Teaching Science through the Mother Tongue: A Case Study of two Schools in Zimbabwe

O. Busari, L. Tatira, A. Madzudzo


he significance of the use of mother tongue in teaching science has been defended in several studies.  While there is no doubt that there are studies that have revealed some positive effect of the use of mother tongue in teaching science on students‘ performance and attitudes compared to English, the fact still remains of the need to standardize scientific concepts in mother tongue within that culture, in order for the system to be able to develop an indigenised scientific terminology for school science teaching. Towards this end, therefore, a survey of ―O‖ level students‘ translation of some perceived difficult scientific concepts into mother tongue was carried out in Zimbabwe. In the main study, a sample of eighty-eight ―O‖ level General Science students in one urban and one rural public school was administered with a Scientific Terminology in the Mother Tongue Questionnaire (STMTQ) that contained forty terminology in General Science. Using frequency and percentages, the findings reveal that a low percentage of the students have local terminology for the scientific concepts while discrepancies also existed in the translation provided by the respondents. Moreover, some concepts that contextually mean different things in science have the same terminology in the Shona language. The linguistic implications of these translations on their acquisition of scientific concepts are discussed in this paper.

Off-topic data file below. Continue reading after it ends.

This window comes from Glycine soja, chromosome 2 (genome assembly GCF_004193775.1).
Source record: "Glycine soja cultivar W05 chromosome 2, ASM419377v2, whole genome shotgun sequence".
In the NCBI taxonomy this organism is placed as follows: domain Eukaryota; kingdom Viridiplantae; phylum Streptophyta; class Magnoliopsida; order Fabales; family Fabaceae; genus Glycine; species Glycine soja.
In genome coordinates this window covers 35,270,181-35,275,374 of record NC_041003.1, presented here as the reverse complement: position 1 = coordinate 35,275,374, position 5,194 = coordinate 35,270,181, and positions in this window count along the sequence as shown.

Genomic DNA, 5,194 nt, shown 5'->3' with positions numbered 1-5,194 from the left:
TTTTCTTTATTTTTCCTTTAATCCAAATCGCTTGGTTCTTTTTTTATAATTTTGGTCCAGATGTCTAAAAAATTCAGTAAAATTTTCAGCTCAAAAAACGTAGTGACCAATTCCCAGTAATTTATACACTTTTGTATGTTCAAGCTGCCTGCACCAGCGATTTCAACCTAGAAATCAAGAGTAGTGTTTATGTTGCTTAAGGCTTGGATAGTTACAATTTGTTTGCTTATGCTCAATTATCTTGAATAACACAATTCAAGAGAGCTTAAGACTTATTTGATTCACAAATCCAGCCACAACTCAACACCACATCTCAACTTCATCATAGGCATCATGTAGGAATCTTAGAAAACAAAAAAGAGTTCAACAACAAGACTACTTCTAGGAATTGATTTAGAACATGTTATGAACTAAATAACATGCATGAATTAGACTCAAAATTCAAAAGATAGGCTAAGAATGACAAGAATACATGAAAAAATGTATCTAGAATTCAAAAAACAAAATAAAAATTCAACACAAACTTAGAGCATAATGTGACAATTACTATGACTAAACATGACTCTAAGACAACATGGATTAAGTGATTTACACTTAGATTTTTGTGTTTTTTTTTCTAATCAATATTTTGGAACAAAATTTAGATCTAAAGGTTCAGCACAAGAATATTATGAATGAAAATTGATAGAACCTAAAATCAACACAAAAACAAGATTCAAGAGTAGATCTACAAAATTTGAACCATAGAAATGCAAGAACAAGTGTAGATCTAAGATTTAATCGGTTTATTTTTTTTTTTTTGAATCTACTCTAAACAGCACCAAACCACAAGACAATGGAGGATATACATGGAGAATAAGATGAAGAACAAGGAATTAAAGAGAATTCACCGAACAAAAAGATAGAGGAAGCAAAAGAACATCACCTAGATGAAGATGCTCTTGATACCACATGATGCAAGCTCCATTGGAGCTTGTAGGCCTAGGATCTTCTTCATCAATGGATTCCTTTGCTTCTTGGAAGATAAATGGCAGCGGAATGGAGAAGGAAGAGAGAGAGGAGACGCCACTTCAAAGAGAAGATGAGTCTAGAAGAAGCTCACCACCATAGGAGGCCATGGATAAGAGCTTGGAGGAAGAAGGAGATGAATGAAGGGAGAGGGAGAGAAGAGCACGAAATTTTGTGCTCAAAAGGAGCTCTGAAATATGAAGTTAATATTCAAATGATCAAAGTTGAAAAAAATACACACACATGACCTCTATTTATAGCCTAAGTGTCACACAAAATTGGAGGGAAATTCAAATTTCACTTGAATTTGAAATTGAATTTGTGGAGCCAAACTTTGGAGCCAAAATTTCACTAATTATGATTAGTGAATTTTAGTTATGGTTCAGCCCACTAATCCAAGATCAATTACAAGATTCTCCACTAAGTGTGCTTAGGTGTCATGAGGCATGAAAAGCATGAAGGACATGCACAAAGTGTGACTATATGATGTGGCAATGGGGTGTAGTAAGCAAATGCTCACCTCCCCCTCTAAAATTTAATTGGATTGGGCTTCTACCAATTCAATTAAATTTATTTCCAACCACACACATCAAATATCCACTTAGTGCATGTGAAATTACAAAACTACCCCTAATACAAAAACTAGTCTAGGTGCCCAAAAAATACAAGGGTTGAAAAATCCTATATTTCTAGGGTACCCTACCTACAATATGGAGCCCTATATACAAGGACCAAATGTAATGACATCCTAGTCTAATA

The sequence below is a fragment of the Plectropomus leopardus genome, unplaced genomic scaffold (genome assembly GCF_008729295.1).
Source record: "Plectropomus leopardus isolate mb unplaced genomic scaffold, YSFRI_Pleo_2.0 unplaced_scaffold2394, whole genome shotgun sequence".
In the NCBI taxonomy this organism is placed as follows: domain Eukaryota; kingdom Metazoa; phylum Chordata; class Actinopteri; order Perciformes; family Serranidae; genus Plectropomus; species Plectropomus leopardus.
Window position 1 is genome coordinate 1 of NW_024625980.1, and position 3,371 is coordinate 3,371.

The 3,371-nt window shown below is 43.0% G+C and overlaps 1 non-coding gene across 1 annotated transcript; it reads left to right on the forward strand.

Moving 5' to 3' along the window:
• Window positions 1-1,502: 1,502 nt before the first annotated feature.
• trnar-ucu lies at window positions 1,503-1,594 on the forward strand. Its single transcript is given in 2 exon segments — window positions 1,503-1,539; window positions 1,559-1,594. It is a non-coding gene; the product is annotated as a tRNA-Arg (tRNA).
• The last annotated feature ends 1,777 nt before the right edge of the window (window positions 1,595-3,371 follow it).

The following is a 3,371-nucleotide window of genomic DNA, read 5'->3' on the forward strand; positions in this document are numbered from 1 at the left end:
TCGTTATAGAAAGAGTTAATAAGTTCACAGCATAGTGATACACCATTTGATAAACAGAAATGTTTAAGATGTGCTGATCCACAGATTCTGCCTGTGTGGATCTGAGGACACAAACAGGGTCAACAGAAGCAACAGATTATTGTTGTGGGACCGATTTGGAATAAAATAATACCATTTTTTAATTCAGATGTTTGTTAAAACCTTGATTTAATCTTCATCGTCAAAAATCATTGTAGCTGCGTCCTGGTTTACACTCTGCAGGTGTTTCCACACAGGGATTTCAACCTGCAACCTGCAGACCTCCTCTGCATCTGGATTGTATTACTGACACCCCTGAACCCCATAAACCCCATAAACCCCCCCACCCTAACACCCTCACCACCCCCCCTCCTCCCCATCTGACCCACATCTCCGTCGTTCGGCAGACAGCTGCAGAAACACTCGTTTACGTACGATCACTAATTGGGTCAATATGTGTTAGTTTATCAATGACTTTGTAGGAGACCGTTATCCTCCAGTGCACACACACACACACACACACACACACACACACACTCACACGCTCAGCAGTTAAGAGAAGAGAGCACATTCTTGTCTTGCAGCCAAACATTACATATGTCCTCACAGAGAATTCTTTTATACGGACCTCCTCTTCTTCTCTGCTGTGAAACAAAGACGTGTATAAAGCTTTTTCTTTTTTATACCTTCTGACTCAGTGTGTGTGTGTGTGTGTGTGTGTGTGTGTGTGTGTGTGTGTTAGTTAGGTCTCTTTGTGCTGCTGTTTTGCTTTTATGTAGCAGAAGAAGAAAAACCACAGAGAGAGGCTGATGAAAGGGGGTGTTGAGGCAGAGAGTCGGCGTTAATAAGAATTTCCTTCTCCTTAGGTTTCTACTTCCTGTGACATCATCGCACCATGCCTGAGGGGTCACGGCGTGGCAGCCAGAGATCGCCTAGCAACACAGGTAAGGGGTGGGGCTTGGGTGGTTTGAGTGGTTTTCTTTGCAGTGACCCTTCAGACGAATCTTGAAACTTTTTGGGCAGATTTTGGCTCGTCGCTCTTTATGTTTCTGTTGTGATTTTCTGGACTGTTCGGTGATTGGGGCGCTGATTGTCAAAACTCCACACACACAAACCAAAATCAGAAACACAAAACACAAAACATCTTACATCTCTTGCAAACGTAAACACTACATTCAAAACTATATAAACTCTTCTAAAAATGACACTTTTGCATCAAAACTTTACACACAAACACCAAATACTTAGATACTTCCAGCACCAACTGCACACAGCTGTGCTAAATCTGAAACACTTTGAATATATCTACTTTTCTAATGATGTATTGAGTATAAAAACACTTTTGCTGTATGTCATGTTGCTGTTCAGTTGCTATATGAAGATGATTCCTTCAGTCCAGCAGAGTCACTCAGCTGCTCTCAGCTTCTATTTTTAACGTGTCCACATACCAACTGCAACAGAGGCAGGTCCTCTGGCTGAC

Key words:  mother tongue, scientific terminology, acquisition of scientific concepts 

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 [ISSN 0856-9965 (Print)]